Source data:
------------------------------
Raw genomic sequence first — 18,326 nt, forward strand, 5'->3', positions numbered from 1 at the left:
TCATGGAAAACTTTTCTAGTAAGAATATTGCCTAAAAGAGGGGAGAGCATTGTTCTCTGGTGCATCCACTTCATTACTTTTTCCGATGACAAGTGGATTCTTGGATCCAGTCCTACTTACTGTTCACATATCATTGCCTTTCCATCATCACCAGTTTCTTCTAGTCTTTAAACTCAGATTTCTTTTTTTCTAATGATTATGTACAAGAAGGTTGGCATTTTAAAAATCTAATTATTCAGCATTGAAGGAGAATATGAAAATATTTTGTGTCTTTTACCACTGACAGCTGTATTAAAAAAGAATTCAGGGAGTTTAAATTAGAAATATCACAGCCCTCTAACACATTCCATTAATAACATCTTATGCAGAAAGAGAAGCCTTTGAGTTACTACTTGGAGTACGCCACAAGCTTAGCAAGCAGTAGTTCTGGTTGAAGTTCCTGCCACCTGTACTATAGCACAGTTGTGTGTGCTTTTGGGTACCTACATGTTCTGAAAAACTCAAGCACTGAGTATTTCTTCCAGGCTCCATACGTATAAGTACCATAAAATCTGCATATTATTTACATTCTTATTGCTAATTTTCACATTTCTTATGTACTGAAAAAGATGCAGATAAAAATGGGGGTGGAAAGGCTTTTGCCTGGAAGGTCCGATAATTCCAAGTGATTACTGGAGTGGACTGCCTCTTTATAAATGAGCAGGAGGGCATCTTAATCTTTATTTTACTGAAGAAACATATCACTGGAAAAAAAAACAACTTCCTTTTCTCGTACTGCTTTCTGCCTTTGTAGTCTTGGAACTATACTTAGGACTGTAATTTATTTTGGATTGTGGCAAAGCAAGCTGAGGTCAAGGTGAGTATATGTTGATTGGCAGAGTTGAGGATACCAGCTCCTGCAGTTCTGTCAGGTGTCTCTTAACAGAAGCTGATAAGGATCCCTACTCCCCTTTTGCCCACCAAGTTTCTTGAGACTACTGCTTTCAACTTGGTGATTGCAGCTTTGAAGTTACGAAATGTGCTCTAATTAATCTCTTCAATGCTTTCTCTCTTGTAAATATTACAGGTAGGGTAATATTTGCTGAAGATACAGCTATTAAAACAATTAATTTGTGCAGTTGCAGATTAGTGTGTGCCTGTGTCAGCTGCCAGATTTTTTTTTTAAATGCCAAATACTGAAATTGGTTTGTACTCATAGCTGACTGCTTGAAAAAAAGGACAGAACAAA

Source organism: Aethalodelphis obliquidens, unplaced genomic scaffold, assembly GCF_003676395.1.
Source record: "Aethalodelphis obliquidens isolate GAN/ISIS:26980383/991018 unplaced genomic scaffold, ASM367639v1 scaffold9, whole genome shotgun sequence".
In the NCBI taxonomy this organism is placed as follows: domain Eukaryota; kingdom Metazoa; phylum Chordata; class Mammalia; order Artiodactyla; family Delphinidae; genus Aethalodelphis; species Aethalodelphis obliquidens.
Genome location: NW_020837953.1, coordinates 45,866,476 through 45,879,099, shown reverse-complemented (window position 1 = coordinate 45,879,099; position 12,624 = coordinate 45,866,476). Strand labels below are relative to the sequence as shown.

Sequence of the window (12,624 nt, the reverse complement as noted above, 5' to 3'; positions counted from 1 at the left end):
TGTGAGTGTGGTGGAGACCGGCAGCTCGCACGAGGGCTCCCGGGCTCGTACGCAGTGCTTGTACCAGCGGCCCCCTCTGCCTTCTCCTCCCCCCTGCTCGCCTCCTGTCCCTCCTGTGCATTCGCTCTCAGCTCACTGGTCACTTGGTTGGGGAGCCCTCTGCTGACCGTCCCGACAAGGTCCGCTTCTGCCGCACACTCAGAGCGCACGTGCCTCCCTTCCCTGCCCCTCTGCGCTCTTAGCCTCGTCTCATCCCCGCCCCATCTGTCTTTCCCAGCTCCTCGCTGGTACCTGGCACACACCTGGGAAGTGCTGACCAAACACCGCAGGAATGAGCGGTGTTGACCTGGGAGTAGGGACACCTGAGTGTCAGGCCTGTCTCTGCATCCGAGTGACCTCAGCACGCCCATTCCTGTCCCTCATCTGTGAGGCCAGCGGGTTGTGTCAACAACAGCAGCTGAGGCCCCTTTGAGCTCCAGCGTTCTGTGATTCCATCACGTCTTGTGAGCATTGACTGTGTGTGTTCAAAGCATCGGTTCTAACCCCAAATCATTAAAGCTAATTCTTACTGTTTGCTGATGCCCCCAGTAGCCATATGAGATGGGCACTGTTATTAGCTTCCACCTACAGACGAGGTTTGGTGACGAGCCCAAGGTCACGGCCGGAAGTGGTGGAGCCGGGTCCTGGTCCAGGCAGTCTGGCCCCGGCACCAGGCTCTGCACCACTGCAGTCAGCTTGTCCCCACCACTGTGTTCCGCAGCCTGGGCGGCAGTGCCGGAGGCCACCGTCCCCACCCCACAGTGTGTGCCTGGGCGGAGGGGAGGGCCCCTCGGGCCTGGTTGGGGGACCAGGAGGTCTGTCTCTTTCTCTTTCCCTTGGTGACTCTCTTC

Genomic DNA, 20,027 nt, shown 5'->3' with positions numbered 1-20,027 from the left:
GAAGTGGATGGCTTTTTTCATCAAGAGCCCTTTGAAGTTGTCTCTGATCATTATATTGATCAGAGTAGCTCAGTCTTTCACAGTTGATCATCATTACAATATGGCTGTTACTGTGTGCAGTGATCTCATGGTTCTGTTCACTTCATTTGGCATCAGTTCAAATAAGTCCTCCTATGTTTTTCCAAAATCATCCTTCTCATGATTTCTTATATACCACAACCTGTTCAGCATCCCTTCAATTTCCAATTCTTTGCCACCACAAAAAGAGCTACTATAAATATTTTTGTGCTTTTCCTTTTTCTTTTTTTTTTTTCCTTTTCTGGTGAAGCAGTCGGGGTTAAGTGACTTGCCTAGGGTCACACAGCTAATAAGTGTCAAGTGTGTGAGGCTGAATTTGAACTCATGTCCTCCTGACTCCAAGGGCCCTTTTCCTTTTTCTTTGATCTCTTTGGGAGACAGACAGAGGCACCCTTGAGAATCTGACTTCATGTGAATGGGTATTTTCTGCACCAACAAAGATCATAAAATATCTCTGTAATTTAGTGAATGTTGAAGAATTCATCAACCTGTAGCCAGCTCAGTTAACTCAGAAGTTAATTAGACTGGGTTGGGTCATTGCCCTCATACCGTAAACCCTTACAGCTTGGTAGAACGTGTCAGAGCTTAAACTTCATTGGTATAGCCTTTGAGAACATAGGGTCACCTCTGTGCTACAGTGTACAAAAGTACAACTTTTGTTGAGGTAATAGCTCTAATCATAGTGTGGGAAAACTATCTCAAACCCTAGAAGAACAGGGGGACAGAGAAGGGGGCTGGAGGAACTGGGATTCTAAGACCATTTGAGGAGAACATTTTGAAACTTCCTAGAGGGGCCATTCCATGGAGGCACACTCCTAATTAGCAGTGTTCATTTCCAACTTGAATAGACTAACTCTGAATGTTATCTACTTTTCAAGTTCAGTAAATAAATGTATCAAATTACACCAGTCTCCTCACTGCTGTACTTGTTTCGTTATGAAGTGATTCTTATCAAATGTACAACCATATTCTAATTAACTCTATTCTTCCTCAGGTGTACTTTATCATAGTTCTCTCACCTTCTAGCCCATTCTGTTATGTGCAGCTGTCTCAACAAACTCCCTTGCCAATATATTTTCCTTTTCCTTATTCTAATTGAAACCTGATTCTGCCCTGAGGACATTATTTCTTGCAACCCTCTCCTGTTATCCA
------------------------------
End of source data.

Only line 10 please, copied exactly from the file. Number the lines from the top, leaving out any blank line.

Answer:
GAAGTGGATGGCTTTTTTCATCAAGAGCCCTTTGAAGTTGTCTCTGATCATTATATTGATCAGAGTAGCTCAGTCTTTCACAGTTGATCATCATTACAATATGGCTGTTACTGTGTGCAGTGATCTCATGGTTCTGTTCACTTCATTTGGCATCAGTTCAAATAAGTCCTCCTATGTTTTTCCAAAATCATCCTTCTCATGATTTCTTATATACCACAACCTGTTCAGCATCCCTTCAATTTCCAATTCTTTGCCACCACAAAAAGAGCTACTATAAATATTTTTGTGCTTTTCCTTTTTCTTTTTTTTTTTTCCTTTTCTGGTGAAGCAGTCGGGGTTAAGTGACTTGCCTAGGGTCACACAGCTAATAAGTGTCAAGTGTGTGAGGCTGAATTTGAACTCATGTCCTCCTGACTCCAAGGGCCCTTTTCCTTTTTCTTTGATCTCTTTGGGAGACAGACAGAGGCACCCTTGAGAATCTGACTTCATGTGAATGGGTATTTTCTGCACCAACAAAGATCATAAAATATCTCTGTAATTTAGTGAATGTTGAAGAATTCATCAACCTGTAGCCAGCTCAGTTAACTCAGAAGTTAATTAGACTGGGTTGGGTCATTGCCCTCATACCGTAAACCCTTACAGCTTGGTAGAACGTGTCAGAGCTTAAACTTCATTGGTATAGCCTTTGAGAACATAGGGTCACCTCTGTGCTACAGTGTACAAAAGTACAACTTTTGTTGAGGTAATAGCTCTAATCATAGTGTGGGAAAACTATCTCAAACCCTAGAAGAACAGGGGGACAGAGAAGGGGGCTGGAGGAACTGGGATTCTAAGACCATTTGAGGAGAACATTTTGAAACTTCCTAGAGGGGCCATTCCATGGAGGCACACTCCTAATTAGCAGTGTTCATTTCCAACTTGAATAGACTAACTCTGAATGTTATCTACTTTTCAAGTTCAGTAAATAAATGTATCAAATTACACCAGTCTCCTCACTGCTGTACTTGTTTCGTTATGAAGTGATTCTTATCAAATGTACAACCATATTCTAATTAACTCTATTCTTCCTCAGGTGTACTTTATCATAGTTCTCTCACCTTCTAGCCCATTCTGTTATGTGCAGCTGTCTCAACAAACTCCCTTGCCAATATATTTTCCTTTTCCTTATTCTAATTGAAACCTGATTCTGCCCTGAGGACATTATTTCTTGCAACCCTCTCCTGTTATCCA